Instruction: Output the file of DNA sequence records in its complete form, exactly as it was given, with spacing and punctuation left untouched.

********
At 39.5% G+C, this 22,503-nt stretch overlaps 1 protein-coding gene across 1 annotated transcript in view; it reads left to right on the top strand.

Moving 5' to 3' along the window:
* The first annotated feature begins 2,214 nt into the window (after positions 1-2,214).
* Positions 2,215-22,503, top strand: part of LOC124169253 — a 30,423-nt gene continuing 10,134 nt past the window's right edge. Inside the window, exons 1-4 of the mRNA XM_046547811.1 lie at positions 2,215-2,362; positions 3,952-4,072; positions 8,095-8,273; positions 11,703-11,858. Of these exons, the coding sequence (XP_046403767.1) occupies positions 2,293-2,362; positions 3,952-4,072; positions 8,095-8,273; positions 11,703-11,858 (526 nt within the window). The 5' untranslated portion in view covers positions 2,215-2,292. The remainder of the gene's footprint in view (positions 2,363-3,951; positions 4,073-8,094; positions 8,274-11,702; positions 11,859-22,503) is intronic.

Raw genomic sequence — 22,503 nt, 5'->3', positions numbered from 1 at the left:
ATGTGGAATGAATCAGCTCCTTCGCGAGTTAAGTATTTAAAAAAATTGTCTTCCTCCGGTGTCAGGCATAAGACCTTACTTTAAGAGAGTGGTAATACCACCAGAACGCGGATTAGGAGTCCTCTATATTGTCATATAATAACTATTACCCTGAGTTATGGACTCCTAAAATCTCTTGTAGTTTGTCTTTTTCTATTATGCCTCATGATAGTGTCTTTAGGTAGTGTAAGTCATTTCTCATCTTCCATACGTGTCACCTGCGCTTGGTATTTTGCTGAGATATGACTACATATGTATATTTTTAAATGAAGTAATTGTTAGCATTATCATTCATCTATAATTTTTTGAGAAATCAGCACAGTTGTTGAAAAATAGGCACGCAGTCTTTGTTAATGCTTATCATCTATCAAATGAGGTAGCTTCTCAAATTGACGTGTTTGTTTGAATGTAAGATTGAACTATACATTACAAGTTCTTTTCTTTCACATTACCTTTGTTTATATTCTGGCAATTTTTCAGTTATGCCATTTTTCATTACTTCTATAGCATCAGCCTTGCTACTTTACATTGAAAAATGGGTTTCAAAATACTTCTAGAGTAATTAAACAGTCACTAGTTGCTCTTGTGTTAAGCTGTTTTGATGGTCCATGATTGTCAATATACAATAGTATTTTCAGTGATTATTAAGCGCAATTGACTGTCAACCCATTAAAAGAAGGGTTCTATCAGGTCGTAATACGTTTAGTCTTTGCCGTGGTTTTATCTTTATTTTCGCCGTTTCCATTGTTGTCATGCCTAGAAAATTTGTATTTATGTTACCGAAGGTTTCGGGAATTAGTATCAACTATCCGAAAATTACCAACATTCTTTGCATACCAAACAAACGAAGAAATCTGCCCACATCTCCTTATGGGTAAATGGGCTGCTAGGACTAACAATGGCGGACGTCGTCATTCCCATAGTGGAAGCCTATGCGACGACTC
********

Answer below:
At 39.5% G+C, this 22,503-nt stretch overlaps 1 protein-coding gene across 1 annotated transcript in view; it reads left to right on the top strand.

Moving 5' to 3' along the window:
* The first annotated feature begins 2,214 nt into the window (after positions 1-2,214).
* Positions 2,215-22,503, top strand: part of LOC124169253 — a 30,423-nt gene continuing 10,134 nt past the window's right edge. Inside the window, exons 1-4 of the mRNA XM_046547811.1 lie at positions 2,215-2,362; positions 3,952-4,072; positions 8,095-8,273; positions 11,703-11,858. Of these exons, the coding sequence (XP_046403767.1) occupies positions 2,293-2,362; positions 3,952-4,072; positions 8,095-8,273; positions 11,703-11,858 (526 nt within the window). The 5' untranslated portion in view covers positions 2,215-2,292. The remainder of the gene's footprint in view (positions 2,363-3,951; positions 4,073-8,094; positions 8,274-11,702; positions 11,859-22,503) is intronic.

Raw genomic sequence — 22,503 nt, 5'->3', positions numbered from 1 at the left:
ATGTGGAATGAATCAGCTCCTTCGCGAGTTAAGTATTTAAAAAAATTGTCTTCCTCCGGTGTCAGGCATAAGACCTTACTTTAAGAGAGTGGTAATACCACCAGAACGCGGATTAGGAGTCCTCTATATTGTCATATAATAACTATTACCCTGAGTTATGGACTCCTAAAATCTCTTGTAGTTTGTCTTTTTCTATTATGCCTCATGATAGTGTCTTTAGGTAGTGTAAGTCATTTCTCATCTTCCATACGTGTCACCTGCGCTTGGTATTTTGCTGAGATATGACTACATATGTATATTTTTAAATGAAGTAATTGTTAGCATTATCATTCATCTATAATTTTTTGAGAAATCAGCACAGTTGTTGAAAAATAGGCACGCAGTCTTTGTTAATGCTTATCATCTATCAAATGAGGTAGCTTCTCAAATTGACGTGTTTGTTTGAATGTAAGATTGAACTATACATTACAAGTTCTTTTCTTTCACATTACCTTTGTTTATATTCTGGCAATTTTTCAGTTATGCCATTTTTCATTACTTCTATAGCATCAGCCTTGCTACTTTACATTGAAAAATGGGTTTCAAAATACTTCTAGAGTAATTAAACAGTCACTAGTTGCTCTTGTGTTAAGCTGTTTTGATGGTCCATGATTGTCAATATACAATAGTATTTTCAGTGATTATTAAGCGCAATTGACTGTCAACCCATTAAAAGAAGGGTTCTATCAGGTCGTAATACGTTTAGTCTTTGCCGTGGTTTTATCTTTATTTTCGCCGTTTCCATTGTTGTCATGCCTAGAAAATTTGTATTTATGTTACCGAAGGTTTCGGGAATTAGTATCAACTATCCGAAAATTACCAACATTCTTTGCATACCAAACAAACGAAGAAATCTGCCCACATCTCCTTATGGGTAAATGGGCTGCTAGGACTAACAATGGCGGACGTCGTCATTCCCATAGTGGAAGCCTATGCGACGACTC